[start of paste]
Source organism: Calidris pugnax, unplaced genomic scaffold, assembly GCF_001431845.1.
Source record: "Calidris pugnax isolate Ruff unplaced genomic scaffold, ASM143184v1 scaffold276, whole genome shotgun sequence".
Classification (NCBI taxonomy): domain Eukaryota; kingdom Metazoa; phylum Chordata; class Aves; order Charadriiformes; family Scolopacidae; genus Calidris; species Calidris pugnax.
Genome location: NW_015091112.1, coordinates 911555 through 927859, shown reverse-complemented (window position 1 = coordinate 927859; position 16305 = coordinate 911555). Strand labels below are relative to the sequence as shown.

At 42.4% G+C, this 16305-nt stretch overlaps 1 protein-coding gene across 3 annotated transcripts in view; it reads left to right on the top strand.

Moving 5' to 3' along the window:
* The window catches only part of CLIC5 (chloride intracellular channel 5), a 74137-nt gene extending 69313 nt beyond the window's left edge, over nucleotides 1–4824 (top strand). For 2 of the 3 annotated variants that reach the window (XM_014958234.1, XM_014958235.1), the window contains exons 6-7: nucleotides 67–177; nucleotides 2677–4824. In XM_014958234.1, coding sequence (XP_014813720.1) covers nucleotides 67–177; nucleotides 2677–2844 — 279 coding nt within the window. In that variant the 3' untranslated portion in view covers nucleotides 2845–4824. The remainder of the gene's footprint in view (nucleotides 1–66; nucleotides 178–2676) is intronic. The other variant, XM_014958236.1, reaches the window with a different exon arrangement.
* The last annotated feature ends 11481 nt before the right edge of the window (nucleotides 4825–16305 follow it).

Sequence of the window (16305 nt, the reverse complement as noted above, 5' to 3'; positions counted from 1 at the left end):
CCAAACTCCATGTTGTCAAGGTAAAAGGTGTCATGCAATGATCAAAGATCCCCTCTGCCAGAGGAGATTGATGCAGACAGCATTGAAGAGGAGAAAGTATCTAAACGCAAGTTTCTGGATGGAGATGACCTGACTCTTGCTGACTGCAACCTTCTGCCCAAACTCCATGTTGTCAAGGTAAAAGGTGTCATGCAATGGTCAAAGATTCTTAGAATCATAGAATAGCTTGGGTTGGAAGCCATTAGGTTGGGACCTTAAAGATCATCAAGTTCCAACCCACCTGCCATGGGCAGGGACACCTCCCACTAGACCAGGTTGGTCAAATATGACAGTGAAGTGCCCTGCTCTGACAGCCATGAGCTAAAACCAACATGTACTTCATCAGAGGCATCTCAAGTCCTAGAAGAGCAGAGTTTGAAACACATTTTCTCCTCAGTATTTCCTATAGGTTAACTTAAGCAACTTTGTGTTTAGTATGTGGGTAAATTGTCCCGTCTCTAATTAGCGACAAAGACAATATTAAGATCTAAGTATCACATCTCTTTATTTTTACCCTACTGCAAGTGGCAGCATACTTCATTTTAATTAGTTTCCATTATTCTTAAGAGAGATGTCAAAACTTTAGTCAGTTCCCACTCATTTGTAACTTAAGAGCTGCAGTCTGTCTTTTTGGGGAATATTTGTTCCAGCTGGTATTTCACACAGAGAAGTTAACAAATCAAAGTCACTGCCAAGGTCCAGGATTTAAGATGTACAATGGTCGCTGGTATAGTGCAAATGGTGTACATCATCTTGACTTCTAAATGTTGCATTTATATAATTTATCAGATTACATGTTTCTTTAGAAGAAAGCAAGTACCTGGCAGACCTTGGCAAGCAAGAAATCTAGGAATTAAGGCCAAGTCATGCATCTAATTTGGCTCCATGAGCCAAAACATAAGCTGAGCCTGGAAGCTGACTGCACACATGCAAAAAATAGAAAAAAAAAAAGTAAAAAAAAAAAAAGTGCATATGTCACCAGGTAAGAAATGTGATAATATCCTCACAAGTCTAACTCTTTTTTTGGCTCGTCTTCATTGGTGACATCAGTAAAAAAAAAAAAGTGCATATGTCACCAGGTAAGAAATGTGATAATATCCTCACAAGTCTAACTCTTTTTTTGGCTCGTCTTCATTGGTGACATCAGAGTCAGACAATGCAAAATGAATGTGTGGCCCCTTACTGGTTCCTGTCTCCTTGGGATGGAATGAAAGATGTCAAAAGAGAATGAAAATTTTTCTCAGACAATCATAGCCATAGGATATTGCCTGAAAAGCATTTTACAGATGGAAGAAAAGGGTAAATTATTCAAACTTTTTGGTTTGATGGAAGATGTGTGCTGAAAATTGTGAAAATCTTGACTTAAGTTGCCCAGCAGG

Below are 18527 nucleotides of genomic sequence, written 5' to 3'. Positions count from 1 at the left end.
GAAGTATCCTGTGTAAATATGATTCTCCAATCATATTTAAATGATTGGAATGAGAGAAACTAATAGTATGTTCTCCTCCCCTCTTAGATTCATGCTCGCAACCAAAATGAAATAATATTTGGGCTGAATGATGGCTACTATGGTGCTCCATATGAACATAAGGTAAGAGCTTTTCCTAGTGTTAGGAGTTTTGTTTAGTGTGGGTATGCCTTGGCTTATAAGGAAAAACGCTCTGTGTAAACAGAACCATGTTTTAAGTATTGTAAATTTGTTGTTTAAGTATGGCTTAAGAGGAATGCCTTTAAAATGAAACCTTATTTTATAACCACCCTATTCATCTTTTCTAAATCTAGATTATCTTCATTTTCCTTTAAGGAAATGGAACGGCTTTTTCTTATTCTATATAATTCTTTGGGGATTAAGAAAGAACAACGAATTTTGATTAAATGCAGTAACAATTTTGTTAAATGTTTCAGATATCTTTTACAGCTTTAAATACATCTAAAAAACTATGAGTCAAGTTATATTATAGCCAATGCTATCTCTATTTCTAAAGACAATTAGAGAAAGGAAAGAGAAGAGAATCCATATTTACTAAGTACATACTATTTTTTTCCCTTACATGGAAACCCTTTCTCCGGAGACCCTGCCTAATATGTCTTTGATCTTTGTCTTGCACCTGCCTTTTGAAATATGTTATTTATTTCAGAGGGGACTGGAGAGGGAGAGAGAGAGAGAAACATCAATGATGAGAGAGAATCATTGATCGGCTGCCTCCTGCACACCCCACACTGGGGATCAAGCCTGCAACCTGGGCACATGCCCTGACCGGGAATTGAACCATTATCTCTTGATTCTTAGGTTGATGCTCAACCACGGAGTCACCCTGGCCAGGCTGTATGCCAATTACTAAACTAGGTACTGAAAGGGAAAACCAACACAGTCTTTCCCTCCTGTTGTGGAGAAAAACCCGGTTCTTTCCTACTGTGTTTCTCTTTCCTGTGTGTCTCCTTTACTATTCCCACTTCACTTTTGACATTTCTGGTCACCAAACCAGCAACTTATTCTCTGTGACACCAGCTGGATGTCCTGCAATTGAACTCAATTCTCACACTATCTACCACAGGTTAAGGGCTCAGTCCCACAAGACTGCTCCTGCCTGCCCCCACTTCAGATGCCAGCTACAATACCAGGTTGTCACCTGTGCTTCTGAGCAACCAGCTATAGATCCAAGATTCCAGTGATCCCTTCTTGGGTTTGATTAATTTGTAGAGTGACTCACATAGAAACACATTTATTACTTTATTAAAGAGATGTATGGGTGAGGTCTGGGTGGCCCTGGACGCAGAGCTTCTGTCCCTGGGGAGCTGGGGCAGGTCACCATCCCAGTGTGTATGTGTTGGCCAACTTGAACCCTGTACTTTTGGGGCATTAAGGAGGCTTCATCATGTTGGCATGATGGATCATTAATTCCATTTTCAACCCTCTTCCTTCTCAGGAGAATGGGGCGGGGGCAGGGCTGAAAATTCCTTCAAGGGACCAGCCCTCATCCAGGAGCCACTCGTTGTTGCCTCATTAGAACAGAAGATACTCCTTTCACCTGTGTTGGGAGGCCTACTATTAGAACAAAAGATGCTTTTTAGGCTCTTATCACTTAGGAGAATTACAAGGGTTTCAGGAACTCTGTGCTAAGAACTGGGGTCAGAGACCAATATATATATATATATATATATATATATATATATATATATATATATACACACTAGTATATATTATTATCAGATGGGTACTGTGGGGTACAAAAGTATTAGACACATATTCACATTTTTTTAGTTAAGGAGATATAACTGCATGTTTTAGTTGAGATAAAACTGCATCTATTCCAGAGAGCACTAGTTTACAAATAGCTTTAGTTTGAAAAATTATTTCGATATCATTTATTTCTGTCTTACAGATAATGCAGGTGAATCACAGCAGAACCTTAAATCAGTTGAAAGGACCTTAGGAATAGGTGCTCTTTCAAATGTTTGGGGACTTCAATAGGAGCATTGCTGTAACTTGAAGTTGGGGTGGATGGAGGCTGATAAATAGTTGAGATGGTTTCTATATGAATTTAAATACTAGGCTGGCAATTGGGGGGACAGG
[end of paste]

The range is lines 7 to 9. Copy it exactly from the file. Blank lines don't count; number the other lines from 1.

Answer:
* The window catches only part of CLIC5 (chloride intracellular channel 5), a 74137-nt gene extending 69313 nt beyond the window's left edge, over nucleotides 1–4824 (top strand). For 2 of the 3 annotated variants that reach the window (XM_014958234.1, XM_014958235.1), the window contains exons 6-7: nucleotides 67–177; nucleotides 2677–4824. In XM_014958234.1, coding sequence (XP_014813720.1) covers nucleotides 67–177; nucleotides 2677–2844 — 279 coding nt within the window. In that variant the 3' untranslated portion in view covers nucleotides 2845–4824. The remainder of the gene's footprint in view (nucleotides 1–66; nucleotides 178–2676) is intronic. The other variant, XM_014958236.1, reaches the window with a different exon arrangement.
* The last annotated feature ends 11481 nt before the right edge of the window (nucleotides 4825–16305 follow it).

Sequence of the window (16305 nt, the reverse complement as noted above, 5' to 3'; positions counted from 1 at the left end):